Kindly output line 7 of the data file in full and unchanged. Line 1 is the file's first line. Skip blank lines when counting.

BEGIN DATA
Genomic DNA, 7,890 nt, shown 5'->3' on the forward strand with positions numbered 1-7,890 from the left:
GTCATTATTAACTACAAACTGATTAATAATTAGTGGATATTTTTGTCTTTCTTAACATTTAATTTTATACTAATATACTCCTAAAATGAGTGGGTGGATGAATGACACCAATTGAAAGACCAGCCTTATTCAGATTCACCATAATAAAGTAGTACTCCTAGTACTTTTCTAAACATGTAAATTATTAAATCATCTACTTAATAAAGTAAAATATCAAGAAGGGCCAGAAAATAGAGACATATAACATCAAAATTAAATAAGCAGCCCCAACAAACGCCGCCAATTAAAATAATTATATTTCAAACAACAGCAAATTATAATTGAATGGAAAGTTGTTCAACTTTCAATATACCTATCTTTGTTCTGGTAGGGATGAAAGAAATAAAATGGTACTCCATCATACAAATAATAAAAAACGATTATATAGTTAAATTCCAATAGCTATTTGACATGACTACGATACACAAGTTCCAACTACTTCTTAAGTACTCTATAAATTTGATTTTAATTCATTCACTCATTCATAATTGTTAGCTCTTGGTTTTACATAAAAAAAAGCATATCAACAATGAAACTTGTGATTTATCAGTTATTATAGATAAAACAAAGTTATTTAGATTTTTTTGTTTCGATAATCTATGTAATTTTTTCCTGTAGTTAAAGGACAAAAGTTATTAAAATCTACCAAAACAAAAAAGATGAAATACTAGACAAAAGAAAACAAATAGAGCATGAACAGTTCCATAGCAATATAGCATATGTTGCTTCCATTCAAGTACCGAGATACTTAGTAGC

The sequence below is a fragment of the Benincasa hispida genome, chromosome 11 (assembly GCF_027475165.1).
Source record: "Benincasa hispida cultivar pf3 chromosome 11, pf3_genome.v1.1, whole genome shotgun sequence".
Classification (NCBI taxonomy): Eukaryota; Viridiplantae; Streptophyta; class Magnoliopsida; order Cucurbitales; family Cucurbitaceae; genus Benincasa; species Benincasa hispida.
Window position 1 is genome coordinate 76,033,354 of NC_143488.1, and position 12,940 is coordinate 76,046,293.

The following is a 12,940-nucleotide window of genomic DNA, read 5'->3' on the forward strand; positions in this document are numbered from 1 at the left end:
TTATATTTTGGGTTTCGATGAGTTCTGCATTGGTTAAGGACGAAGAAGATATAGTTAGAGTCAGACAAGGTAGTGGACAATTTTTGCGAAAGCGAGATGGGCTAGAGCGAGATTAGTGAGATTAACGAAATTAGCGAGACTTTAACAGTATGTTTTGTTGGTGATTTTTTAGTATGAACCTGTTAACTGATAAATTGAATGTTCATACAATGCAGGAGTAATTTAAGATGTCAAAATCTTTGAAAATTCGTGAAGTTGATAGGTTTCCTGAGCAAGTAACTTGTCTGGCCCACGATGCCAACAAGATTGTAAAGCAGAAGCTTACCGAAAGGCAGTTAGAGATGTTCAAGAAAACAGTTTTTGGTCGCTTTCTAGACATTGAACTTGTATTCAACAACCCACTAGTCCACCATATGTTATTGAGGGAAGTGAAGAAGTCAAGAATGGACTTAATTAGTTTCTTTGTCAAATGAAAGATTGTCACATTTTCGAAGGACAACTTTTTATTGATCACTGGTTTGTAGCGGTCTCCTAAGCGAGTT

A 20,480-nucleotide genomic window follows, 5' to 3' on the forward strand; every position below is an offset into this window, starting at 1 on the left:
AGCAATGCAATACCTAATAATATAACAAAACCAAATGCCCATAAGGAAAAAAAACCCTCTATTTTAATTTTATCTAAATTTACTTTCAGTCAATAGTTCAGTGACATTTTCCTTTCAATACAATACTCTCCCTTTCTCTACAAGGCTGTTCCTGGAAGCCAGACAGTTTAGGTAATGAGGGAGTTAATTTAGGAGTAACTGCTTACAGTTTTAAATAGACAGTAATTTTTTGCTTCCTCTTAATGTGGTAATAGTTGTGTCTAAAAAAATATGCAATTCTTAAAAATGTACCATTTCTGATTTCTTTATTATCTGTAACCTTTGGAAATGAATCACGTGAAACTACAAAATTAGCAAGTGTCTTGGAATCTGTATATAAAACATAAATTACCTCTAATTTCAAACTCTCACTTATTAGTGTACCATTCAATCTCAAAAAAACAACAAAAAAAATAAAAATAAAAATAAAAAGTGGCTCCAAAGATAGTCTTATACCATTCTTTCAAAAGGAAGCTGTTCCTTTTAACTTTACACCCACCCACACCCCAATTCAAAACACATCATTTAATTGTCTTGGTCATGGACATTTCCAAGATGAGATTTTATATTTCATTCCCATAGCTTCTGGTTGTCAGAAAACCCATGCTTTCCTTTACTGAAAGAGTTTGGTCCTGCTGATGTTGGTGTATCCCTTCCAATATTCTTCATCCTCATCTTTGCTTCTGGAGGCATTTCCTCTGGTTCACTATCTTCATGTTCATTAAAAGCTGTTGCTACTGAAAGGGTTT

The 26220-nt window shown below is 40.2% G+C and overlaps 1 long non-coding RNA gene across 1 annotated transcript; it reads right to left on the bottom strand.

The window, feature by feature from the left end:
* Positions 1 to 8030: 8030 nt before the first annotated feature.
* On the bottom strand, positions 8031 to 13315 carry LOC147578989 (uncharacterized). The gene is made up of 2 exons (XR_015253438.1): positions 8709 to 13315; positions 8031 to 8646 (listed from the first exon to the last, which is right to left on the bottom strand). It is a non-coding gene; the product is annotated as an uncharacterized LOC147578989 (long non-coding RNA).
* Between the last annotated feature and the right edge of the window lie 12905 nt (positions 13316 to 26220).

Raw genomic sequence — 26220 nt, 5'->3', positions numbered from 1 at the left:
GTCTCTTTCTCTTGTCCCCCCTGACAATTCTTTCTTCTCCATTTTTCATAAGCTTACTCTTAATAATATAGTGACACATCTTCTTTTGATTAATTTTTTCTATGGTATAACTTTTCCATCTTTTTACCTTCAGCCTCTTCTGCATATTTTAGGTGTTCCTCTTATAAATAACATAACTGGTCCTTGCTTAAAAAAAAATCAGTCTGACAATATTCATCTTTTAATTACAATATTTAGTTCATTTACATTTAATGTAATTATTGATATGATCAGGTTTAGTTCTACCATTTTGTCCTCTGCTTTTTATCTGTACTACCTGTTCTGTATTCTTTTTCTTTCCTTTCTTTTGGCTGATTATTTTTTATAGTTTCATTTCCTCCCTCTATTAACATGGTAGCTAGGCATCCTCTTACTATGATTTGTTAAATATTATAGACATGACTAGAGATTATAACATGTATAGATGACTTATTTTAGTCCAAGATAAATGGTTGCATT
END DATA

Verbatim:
The following is a 12,940-nucleotide window of genomic DNA, read 5'->3' on the forward strand; positions in this document are numbered from 1 at the left end: